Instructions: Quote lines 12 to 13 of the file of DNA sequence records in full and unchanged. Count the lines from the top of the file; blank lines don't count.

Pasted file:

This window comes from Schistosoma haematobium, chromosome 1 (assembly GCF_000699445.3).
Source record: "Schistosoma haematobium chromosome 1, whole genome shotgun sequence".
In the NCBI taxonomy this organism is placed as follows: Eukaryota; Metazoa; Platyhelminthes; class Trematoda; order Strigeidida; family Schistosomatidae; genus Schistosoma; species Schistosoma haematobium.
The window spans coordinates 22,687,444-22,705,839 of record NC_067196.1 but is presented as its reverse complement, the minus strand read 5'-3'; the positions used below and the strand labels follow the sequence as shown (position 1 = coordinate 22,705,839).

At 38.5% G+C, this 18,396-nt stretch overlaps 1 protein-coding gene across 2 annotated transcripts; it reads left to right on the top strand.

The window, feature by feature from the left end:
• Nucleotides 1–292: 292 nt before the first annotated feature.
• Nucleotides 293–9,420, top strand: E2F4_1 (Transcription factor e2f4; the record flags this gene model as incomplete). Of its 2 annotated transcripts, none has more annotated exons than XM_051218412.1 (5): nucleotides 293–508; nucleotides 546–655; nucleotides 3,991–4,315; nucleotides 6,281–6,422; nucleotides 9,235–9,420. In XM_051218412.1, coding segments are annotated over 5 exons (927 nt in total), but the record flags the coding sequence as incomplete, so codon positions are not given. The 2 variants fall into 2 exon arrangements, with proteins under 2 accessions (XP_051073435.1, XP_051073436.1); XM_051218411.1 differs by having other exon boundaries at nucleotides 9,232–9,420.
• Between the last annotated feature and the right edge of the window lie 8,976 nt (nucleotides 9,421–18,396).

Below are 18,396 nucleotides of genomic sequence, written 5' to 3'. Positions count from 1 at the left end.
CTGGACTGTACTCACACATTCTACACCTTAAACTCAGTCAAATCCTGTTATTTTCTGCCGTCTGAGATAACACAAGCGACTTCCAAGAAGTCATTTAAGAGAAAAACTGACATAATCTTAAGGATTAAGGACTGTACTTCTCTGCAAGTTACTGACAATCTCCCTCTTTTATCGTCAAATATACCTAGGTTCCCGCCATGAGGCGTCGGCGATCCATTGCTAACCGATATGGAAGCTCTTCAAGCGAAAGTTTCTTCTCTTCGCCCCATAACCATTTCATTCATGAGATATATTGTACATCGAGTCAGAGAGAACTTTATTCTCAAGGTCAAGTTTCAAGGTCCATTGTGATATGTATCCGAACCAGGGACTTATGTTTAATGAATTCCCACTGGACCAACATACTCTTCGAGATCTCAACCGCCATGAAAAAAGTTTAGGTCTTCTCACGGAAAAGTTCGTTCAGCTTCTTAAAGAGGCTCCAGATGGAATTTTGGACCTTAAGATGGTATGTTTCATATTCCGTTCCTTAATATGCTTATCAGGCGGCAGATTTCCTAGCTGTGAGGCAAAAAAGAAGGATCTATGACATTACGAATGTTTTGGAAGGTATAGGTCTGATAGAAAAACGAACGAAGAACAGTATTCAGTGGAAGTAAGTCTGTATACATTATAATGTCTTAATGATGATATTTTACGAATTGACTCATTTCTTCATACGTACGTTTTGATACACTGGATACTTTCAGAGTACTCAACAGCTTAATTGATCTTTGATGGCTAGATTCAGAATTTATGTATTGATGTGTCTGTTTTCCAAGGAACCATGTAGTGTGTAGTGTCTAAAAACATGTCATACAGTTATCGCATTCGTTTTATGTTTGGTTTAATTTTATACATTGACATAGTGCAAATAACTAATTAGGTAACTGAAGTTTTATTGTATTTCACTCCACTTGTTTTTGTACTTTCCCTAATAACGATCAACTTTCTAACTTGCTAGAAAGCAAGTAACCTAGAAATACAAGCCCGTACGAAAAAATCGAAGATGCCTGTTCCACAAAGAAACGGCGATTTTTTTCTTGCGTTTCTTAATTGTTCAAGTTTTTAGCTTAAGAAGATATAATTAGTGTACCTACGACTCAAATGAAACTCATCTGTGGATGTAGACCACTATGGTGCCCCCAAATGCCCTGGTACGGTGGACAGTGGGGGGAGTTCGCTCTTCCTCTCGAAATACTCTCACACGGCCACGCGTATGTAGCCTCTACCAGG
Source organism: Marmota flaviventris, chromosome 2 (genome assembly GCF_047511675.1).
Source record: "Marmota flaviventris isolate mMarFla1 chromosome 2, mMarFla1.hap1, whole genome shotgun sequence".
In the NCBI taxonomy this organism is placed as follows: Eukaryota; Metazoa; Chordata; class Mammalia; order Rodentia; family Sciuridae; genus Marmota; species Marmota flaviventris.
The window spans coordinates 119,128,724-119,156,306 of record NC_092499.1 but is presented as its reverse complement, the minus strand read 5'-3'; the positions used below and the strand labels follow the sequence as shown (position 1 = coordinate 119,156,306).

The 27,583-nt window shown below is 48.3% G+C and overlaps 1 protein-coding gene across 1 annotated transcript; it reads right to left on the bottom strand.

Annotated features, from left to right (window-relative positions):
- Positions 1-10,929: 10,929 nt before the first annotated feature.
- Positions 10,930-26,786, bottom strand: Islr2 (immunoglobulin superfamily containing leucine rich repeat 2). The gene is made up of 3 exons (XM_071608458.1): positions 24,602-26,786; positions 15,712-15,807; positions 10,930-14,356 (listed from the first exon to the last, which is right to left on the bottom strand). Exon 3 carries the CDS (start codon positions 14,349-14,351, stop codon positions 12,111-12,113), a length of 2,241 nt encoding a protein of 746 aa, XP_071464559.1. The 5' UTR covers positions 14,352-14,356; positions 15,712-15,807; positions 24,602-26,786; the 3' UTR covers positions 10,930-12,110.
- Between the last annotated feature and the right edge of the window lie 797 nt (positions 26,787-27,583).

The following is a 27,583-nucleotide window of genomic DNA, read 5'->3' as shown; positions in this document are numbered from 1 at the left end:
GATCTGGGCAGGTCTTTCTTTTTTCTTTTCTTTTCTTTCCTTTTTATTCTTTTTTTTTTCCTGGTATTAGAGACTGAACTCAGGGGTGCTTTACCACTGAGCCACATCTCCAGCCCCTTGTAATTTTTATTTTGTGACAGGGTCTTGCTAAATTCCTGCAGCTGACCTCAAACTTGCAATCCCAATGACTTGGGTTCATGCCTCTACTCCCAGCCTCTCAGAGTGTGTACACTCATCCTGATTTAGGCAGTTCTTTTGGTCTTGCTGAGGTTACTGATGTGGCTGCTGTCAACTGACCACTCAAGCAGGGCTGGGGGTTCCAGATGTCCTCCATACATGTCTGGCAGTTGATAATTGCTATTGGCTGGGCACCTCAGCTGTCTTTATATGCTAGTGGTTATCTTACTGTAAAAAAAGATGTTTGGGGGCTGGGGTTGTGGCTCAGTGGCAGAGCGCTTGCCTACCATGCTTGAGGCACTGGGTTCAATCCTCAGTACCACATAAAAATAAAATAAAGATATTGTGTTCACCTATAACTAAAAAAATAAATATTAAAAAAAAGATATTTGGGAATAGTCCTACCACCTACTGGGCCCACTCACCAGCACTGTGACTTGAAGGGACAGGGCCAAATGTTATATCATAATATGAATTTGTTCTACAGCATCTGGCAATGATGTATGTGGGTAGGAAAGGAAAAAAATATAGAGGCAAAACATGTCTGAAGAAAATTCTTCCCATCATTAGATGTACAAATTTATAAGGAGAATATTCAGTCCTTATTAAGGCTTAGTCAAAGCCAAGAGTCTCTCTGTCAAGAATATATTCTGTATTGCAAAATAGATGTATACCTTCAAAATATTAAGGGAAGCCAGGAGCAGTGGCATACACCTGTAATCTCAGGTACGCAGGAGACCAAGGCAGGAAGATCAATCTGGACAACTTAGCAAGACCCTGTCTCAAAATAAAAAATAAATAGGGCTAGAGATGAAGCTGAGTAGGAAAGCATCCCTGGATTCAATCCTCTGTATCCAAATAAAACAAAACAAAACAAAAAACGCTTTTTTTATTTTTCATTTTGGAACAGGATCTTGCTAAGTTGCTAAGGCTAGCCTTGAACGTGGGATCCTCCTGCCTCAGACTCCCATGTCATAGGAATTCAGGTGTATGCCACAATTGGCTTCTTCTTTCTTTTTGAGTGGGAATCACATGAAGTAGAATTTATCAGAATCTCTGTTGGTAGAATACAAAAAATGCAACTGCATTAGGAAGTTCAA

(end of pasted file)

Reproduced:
Source organism: Marmota flaviventris, chromosome 2 (genome assembly GCF_047511675.1).
Source record: "Marmota flaviventris isolate mMarFla1 chromosome 2, mMarFla1.hap1, whole genome shotgun sequence".